I have guest posted over on The Big Bible Project, on the subject of lessons that we can learn from the significance given to the body in the book of Leviticus:
The book of Leviticus has been the death of countless millions of well-meaning Bible reading resolutions. If the second half of the book of Exodus drags, with its detailed descriptions of the furniture of the tabernacle, the book of Leviticus is the sequel that bombs, a volume devoted to arcane minutiae about the sacrifice of animals, cleansing after sexual discharges and ancient skin diseases, agricultural feasts, and ceremonies for installing priests into office. Much of the book is given over to details about sacrifices that seem totally irrelevant to us:What animal should be offered? What sex must it be? What age? Who should offer it? When? In what manner? How should it be cut up and divided? How should the pieces be arranged? What shall be done with the blood? How should it be cooked? Who shall eat it? Where shall they eat it? Within what period of time should it be eaten?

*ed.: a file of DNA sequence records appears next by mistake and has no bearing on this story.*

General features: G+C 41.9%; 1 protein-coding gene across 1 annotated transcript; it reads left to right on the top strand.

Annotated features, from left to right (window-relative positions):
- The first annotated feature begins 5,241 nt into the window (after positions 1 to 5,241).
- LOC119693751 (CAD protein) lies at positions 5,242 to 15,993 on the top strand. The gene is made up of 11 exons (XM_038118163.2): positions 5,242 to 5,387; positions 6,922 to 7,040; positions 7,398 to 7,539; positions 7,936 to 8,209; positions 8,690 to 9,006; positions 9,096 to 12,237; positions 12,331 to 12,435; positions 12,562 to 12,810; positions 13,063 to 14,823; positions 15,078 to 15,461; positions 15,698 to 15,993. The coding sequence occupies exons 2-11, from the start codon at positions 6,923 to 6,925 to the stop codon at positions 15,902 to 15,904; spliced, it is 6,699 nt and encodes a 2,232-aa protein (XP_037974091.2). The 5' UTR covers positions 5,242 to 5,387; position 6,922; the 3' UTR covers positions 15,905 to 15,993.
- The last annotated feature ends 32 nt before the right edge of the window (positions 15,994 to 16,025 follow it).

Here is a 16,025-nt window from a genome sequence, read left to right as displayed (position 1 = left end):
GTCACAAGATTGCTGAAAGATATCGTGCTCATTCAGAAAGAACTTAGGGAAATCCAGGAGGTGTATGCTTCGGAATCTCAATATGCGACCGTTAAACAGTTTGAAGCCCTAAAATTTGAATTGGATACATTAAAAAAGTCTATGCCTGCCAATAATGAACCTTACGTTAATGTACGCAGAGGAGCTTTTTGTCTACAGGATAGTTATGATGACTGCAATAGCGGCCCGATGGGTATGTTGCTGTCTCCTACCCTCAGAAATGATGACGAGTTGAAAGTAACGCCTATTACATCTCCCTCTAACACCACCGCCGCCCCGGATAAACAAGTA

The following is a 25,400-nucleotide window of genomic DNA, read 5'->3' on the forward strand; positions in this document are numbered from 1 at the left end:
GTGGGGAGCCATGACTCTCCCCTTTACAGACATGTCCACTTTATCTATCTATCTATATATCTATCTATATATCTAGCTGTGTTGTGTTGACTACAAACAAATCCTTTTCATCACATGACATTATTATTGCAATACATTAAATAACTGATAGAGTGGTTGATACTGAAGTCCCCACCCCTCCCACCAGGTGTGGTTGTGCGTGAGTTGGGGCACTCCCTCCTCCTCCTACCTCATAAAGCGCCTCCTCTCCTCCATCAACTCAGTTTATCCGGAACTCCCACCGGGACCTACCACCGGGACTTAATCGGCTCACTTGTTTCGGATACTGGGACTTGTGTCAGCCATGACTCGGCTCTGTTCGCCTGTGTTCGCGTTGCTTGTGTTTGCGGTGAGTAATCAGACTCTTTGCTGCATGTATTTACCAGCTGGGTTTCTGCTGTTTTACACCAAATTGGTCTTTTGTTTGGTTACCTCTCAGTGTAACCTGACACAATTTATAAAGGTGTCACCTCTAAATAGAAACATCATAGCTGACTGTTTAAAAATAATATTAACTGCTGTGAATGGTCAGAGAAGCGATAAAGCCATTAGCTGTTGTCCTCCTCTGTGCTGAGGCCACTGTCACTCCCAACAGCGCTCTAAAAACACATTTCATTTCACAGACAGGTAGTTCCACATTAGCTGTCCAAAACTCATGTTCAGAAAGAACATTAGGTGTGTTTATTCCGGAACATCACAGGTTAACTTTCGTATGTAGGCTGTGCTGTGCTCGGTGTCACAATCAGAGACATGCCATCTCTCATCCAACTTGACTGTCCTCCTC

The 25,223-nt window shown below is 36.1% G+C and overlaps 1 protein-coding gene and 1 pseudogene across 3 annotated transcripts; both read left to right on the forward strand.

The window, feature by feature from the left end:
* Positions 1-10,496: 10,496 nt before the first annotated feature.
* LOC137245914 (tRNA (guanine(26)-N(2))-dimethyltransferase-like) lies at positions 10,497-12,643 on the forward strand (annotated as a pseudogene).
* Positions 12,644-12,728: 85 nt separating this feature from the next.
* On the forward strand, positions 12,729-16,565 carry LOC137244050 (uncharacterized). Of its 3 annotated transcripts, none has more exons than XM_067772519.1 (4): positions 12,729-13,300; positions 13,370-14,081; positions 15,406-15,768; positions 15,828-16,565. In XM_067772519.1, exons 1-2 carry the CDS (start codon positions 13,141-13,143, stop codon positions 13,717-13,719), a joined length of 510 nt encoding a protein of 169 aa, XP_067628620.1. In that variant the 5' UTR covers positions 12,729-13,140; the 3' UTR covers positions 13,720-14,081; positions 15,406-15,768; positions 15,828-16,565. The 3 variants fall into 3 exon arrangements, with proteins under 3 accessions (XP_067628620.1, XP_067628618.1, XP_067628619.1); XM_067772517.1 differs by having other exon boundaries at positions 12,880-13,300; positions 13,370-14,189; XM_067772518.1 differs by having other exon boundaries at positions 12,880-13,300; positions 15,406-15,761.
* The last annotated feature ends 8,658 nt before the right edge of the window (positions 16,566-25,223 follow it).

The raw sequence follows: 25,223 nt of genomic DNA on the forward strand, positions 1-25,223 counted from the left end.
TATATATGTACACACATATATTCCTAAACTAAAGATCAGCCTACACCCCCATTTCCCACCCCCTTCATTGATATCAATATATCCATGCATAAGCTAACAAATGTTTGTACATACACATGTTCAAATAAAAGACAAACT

When you actually start to get to grips with the symbolism of Leviticus all of these details slowly begin to make more sense, and Leviticus can even become a profoundly fascinating book. However, before we do so, there are still some very broad and incredibly important lessons to draw from it. Perhaps one of the greatest of all of these is that God is a god for whom the body is important.
Read the whole thing here!
I love Leviticus. I love it because it helps me understand Judaism, and Jesus’ history, and “I did not come to abolish the law, but to fulfill it.”
It is a wonderful book! I used to find it quite a chore to read, but nowadays the more that I return to it, the more that I feel the desire to tarry with it and am sorry to move on when I am finished.
I also believe that the ‘tougher’ passages of Scripture are often the ones that most richly reward the reader. I am trying to explore some of these in my 40 Days of Exoduses series and also like to explore the meaning of the OT rituals in posts like this recent treatment of Numbers 5.
Pingback: Plans for Future 40 Days of Exoduses Posts | Alastair's Adversaria
Pingback: Ten Years of Blogging: 2012-2013 | Alastair's Adversaria